Bradford Cathedral Choir sang Mozart’s Coronation Mass on Christmas Morning and it was brilliant. You can’t hear music like that ‘live’ and not find your soul taken up, shaken around and given a taste of something bigger than ‘here and now’.

Which was an interesting experience, given that I had been saying at various Christmas events that Christmas is all about (a) God coming into the ‘here and now’ (as it is and not as it should be), and (b) setting the ‘here and now’ in the context of ‘eternity’ (as God sees it and wills it to be). As I suggested to the choir afterwards, Mozart is a classic example of someone who was deeply conflicted, morally inconsistent, and yet whom God touched and from whom such sublime music came. Somehow we have to hold together the hope with the reality, the messiness with the vision.

Archbishop Cranmer is always worth reading. Yet, I feel he slightly missed the point in his Christmas post (entitled Christmas concerns: a pope, a queen, and a couple of archbishops). Cranmer was looking for Christmas joy, found it in the Queen’s address, but couldn’t detect it in the words of the Pope, the Archbishops of Canterbury and Westminster. He begins with:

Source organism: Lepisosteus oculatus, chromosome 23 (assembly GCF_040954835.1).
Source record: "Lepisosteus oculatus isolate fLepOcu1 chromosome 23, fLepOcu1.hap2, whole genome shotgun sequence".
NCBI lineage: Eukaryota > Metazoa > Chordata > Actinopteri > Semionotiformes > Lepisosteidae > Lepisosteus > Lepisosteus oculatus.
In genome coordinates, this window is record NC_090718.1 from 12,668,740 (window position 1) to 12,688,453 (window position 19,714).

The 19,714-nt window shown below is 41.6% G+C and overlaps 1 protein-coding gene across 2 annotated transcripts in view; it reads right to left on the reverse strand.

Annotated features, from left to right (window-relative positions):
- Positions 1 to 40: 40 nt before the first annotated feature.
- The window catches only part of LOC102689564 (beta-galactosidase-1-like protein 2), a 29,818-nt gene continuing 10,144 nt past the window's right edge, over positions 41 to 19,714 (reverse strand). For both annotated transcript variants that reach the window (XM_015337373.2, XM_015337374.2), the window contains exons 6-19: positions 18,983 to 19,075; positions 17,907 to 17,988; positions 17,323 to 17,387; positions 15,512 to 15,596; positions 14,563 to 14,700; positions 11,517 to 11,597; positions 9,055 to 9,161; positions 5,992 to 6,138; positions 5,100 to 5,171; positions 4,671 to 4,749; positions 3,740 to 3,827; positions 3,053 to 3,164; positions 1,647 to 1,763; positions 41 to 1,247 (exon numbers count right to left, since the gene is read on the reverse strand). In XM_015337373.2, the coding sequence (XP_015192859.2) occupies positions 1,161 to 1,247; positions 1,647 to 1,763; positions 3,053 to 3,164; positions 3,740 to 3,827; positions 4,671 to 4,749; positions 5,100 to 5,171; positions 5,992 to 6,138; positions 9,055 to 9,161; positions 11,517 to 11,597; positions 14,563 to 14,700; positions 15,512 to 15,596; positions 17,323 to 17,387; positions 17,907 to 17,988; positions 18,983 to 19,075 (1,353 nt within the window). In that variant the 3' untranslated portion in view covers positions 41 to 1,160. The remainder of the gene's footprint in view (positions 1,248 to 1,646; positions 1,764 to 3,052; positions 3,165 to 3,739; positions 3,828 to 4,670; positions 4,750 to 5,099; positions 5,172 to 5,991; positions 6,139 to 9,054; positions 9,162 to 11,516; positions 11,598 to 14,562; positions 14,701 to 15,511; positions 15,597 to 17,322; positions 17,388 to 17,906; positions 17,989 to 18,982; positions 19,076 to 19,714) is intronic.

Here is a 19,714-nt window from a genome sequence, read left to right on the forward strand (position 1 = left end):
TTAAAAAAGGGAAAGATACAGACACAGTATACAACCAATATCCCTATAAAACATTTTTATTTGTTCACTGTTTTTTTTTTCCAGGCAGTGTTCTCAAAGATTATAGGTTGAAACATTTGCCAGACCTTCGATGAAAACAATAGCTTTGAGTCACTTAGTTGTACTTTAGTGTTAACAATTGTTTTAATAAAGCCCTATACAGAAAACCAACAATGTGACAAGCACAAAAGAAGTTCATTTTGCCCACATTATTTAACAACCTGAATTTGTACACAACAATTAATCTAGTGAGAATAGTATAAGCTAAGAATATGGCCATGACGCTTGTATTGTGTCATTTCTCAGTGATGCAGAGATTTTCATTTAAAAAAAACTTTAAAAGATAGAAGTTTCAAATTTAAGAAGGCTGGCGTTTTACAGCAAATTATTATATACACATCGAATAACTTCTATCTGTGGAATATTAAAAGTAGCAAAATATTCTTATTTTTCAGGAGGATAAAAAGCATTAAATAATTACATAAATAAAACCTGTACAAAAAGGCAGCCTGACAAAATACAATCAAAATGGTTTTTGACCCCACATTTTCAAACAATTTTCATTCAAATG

Having trawled through the Christmas messages of leading Church figures, there was only one glimmer of light; only one person used the occasion of the birth of the Son of God to communicate joy to the world. And it wasn’t a cleric in a pulpit.

He concludes (before showing a video of the Queen’s speech) with:

There was only one Church leader who spoke inspirationally of courage and hope; only one who used the occasion to speak of the importance of family, friends and the indomitable human spirit. Only one who spoke of the gospel of forgiveness, the uniqueness of Jesus the Saviour, the love of God through Christ our Lord:…

Funnily enough – and, obviously, before I had read Cranmer’s complaint – I asked in my own Christmas Day sermon whether the Archbishop and the Pope were being miserably negative and should cheer up a bit… or whether Christmas joy actually has to begin with the particular context. After all, hope is not the same as wishful thinking, vision is not the same as fantasy, and joy is not the same as escapist indifference. I contended (I think) that Christmas can be happy precisely because it calls us into the celebration of a God who comes among us, right where we are and as we are, saying, “I am on your side – I am for you as well as with you.” Joy comes from the hope evoked by (even small numbers of) people who are captivated by this understanding of God’s generous surprise and then living together in generous ways that look to the interests of their neighbours – even those neighbours who are complete strangers.